Restart points are named functions that are established with with_restarts(). Once established, you can interrupt the normal execution of R code, jump to the restart, and resume execution from there. Each restart is established along with a restart function that is executed after the jump and that provides a return value from the establishing point (i.e., a return value for with_restarts()).

with_restarts(.expr, ...)

## Arguments

.expr An expression to execute with new restarts established on the stack. This argument is passed by expression and supports unquoting. It is evaluated in a context where restarts are established. Named restart functions. The name is taken as the restart name and the function is executed after the jump. These dots support tidy dots features.

## Details

Restarts are not the only way of jumping to a previous call frame (see return_from() or return_to()). However, they have the advantage of being callable by name once established.

## Life cycle

All the restart functions are in the questioning stage. It is not clear yet whether we want to recommend restarts as a style of programming in R.

## See also

return_from() and return_to() for a more flexible way of performing a non-local jump to an arbitrary call frame.

## Examples

# Restarts are not the only way to jump to a previous frame, but # they have the advantage of being callable by name: fn <- function() with_restarts(g(), my_restart = function() "returned") g <- function() h() h <- function() { rst_jump("my_restart"); "not returned" } fn()
#> [1] "returned"
# Whereas a non-local return requires to manually pass the calling # frame to the return function: fn <- function() g(current_env()) g <- function(env) h(env) h <- function(env) { return_from(env, "returned"); "not returned" } fn()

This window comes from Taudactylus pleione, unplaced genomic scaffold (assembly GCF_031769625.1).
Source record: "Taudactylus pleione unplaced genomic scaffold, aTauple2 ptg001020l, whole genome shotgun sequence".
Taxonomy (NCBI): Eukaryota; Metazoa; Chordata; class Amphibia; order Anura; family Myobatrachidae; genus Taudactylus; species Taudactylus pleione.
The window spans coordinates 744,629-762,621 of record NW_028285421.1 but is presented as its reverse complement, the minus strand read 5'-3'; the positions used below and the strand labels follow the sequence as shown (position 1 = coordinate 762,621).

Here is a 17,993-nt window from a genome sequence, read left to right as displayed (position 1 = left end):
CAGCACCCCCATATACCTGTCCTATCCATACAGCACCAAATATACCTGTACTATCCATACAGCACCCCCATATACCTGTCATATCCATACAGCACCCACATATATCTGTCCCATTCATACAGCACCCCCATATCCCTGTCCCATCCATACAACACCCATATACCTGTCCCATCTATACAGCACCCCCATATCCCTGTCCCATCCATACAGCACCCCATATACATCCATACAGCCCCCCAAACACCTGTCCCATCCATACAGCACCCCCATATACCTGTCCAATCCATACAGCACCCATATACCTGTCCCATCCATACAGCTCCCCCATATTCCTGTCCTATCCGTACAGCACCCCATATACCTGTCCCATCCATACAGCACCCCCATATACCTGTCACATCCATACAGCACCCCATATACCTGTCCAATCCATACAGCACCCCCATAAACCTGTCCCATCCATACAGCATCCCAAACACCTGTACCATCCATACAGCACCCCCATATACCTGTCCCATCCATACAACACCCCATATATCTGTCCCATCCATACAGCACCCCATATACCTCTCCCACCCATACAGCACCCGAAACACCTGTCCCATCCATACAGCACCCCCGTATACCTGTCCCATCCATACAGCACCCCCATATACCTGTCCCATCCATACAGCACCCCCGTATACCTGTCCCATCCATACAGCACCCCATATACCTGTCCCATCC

#> [1] "returned"
# rst_maybe_jump() checks that a restart exists before trying to jump: fn <- function() { g() cat("will this be called?\n") } g <- function() { rst_maybe_jump("my_restart") cat("will this be called?\n") } # Here no restart are on the stack: fn()
#> will this be called? #> will this be called?
# If a restart point called my_restart was established on the # stack before calling fn(), the control flow will jump there: rst <- function() { cat("restarting...\n") "return value" } with_restarts(fn(), my_restart = rst)
#> restarting...
#> [1] "return value"
# Restarts are particularly useful to provide alternative default # values when the normal output cannot be computed: fn <- function(valid_input) { if (valid_input) { return("normal value") } # We decide to return the empty string "" as default value. An # altenative strategy would be to signal an error. In any case, # we want to provide a way for the caller to get a different # output. For this purpose, we provide two restart functions that # returns alternative defaults: restarts <- list( rst_empty_chr = function() character(0), rst_null = function() NULL ) with_restarts(splice(restarts), .expr = { # Signal a typed condition to let the caller know that we are # about to return an empty string as default value: cnd_signal("default_empty_string") # If no jump to with_restarts, return default value: "" }) } # Normal value for valid input: fn(TRUE)
#> [1] "normal value"
# Default value for bad input: fn(FALSE)
#> Warning: Creating a condition with cnd_signal() is deprecated as of rlang 0.3.0. #> Please use signal() instead. #> This warning is displayed once per session.
#> [1] ""
# Change the default value if you need an empty character vector by # defining a calling handler that jumps to the restart. It has to # be calling because exiting handlers jump to the place where they # are established before being executed, and the restart is not # defined anymore at that point: rst_handler <- calling(function(c) rst_jump("rst_empty_chr")) with_handlers(fn(FALSE), default_empty_string = rst_handler)
#> character(0)
# You can use restarting() to create restarting handlers easily: with_handlers(fn(FALSE), default_empty_string = restarting("rst_null"))
#> NULL